Objective: To determine whether documentation of a causative organism for community-acquired pneumonia (CAP) is associated with outcomes, including mortality and length of stay (LOS), in hospitalized veterans with spinal cord injuries and disorders (SCI&D). Design: Retrospective cohort study. Setting: Patients with SCI&D admitted with CAP to any Veterans Affairs medical center between September 1998 and October 2000. Participants: Hospital administrative data on 260 patients with SCI&D and a CAP diagnosis. Interventions: Not applicable. Main Outcomes Measures: All-cause, 30-day mortality and hospital LOS. Results: An organism was documented by International Classification of Diseases, 9th Revision, discharge codes in 24% of cases. Streptococcus pneumoniae and Pseudomonas aeruginosa accounted for 32% and 21%, respectively, of the identified bacterial pathogens. The overall mortality rate was 8.5%. No significant association was found between etiologic diagnosis of CAP and 30-day mortality. Lower mortality was associated with treatment at a designated SCI center (relative risk=.35; confidence interval,. 12-.99). Pathogen-based CAP diagnosis was significantly associated with longer LOS (adjusted r2=.023, P=.024). Conclusions: There was no association between etiologic diagnosis of CAP and 30-day mortality among people with SCI&D. Documentation of CAP etiology was associated with the variance in LOS. Pneumococcal vaccination and antibiotic therapy with antipseudomonal activity may be particularly prudent in these patients given the high frequency of these pathogens among SCI&D patients with CAP.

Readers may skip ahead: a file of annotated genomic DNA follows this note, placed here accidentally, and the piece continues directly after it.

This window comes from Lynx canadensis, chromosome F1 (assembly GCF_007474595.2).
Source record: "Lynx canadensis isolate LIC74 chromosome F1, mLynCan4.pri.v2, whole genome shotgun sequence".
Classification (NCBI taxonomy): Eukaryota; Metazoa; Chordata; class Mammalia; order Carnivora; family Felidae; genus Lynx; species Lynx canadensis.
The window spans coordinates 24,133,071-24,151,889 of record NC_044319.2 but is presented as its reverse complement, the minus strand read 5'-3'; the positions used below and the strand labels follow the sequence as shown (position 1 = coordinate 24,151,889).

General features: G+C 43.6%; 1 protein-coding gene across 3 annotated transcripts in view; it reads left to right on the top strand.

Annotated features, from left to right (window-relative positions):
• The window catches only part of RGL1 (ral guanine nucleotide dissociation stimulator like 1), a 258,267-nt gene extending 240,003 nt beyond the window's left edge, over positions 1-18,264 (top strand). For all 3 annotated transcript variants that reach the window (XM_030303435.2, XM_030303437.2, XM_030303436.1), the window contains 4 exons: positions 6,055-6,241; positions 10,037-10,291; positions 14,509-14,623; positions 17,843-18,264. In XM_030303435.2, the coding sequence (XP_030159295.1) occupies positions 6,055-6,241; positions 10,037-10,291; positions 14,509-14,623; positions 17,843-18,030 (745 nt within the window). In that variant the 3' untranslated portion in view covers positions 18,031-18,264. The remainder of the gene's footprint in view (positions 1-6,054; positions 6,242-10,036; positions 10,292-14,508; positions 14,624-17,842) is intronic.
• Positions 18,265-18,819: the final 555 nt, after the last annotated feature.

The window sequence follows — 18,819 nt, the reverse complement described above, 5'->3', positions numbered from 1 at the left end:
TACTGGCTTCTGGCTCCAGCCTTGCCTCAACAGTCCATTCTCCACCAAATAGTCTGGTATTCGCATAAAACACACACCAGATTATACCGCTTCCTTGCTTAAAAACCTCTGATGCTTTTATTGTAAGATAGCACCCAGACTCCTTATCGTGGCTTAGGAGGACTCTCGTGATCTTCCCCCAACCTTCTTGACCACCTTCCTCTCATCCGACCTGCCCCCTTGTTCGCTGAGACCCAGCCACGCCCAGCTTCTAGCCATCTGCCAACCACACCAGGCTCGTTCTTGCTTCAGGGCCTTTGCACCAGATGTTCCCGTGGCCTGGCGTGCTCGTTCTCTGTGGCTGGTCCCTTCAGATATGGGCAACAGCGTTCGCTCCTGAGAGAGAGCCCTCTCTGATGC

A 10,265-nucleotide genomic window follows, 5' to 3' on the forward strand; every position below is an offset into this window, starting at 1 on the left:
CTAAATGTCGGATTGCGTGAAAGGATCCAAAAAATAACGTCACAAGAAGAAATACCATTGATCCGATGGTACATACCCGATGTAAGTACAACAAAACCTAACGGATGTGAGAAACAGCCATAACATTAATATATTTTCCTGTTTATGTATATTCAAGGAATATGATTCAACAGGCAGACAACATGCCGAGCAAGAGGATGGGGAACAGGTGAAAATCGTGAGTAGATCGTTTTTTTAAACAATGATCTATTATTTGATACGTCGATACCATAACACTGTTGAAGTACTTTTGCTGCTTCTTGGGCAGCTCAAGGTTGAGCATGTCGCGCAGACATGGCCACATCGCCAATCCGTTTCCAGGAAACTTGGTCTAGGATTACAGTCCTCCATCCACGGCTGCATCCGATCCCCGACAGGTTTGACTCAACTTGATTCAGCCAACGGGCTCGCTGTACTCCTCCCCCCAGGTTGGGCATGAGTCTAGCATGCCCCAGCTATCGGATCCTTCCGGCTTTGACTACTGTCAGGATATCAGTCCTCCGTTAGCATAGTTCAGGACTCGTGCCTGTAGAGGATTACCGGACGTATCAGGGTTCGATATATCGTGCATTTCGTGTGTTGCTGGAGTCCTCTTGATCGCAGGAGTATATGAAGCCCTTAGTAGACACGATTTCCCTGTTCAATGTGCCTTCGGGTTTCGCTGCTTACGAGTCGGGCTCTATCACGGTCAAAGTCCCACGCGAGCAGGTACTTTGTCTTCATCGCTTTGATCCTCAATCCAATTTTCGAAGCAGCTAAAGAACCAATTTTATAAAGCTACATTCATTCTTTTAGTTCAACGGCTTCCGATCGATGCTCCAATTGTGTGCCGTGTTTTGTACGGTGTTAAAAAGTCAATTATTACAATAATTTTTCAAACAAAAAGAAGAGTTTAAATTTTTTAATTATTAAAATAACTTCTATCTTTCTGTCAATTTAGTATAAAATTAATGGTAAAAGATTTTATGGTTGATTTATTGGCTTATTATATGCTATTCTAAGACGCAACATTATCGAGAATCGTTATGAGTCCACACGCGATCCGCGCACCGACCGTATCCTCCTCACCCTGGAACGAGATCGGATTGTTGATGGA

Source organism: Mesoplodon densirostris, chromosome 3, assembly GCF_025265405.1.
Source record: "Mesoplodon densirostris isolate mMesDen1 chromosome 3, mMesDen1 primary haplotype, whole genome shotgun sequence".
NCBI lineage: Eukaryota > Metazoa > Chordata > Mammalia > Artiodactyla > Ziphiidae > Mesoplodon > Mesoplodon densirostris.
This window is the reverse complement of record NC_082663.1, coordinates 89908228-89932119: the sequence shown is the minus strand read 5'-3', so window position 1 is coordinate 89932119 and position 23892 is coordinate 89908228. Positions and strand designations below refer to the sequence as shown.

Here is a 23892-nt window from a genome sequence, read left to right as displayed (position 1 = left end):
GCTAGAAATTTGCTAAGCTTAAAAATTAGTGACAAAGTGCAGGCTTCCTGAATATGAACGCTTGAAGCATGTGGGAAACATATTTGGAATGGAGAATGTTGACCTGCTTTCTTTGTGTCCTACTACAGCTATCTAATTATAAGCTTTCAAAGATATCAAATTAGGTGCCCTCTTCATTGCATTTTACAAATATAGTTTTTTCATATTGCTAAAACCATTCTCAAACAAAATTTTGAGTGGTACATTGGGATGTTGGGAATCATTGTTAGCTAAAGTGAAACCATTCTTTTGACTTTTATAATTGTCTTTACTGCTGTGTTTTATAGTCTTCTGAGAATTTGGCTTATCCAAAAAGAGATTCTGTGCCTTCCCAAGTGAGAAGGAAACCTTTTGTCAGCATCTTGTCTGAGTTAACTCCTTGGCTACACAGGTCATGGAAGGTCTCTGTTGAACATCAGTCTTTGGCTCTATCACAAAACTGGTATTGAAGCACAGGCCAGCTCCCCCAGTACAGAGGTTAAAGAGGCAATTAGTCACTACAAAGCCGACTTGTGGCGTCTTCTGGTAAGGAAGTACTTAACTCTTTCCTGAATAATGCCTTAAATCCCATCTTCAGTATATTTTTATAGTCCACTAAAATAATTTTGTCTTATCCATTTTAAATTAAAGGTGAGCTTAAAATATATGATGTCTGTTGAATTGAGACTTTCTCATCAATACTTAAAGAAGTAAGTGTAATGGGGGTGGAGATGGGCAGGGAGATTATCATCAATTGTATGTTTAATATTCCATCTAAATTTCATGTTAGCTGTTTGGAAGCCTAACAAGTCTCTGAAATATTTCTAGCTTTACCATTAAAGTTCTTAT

- Community-acquired infections
- Disease management
- Spinal cord injuries
ASJC Scopus subject areas
- Physical Therapy, Sports Therapy and Rehabilitation